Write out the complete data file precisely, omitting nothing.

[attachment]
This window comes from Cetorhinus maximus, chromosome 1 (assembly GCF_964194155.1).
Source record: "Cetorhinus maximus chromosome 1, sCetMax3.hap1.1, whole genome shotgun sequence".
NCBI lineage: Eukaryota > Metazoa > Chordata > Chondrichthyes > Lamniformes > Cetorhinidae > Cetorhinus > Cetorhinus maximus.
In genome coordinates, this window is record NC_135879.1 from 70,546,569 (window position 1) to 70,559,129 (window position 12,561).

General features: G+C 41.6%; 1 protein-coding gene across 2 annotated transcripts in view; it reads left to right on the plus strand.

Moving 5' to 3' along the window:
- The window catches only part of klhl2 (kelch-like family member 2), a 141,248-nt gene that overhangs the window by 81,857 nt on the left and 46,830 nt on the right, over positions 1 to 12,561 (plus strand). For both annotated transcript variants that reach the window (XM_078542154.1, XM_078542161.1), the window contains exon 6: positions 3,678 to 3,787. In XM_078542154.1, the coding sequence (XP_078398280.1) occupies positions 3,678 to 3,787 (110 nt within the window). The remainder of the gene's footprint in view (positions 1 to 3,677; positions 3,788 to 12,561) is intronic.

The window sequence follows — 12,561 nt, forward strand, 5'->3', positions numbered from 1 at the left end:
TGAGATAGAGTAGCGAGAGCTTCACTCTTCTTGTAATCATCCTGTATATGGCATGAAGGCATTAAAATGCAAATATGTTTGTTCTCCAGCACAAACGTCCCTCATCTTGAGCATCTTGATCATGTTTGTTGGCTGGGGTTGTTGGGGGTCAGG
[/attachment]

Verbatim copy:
This window comes from Cetorhinus maximus, chromosome 1 (assembly GCF_964194155.1).
Source record: "Cetorhinus maximus chromosome 1, sCetMax3.hap1.1, whole genome shotgun sequence".
NCBI lineage: Eukaryota > Metazoa > Chordata > Chondrichthyes > Lamniformes > Cetorhinidae > Cetorhinus > Cetorhinus maximus.
In genome coordinates, this window is record NC_135879.1 from 70,546,569 (window position 1) to 70,559,129 (window position 12,561).

General features: G+C 41.6%; 1 protein-coding gene across 2 annotated transcripts in view; it reads left to right on the plus strand.

Moving 5' to 3' along the window:
- The window catches only part of klhl2 (kelch-like family member 2), a 141,248-nt gene that overhangs the window by 81,857 nt on the left and 46,830 nt on the right, over positions 1 to 12,561 (plus strand). For both annotated transcript variants that reach the window (XM_078542154.1, XM_078542161.1), the window contains exon 6: positions 3,678 to 3,787. In XM_078542154.1, the coding sequence (XP_078398280.1) occupies positions 3,678 to 3,787 (110 nt within the window). The remainder of the gene's footprint in view (positions 1 to 3,677; positions 3,788 to 12,561) is intronic.

The window sequence follows — 12,561 nt, forward strand, 5'->3', positions numbered from 1 at the left end:
TGAGATAGAGTAGCGAGAGCTTCACTCTTCTTGTAATCATCCTGTATATGGCATGAAGGCATTAAAATGCAAATATGTTTGTTCTCCAGCACAAACGTCCCTCATCTTGAGCATCTTGATCATGTTTGTTGGCTGGGGTTGTTGGGGGTCAGG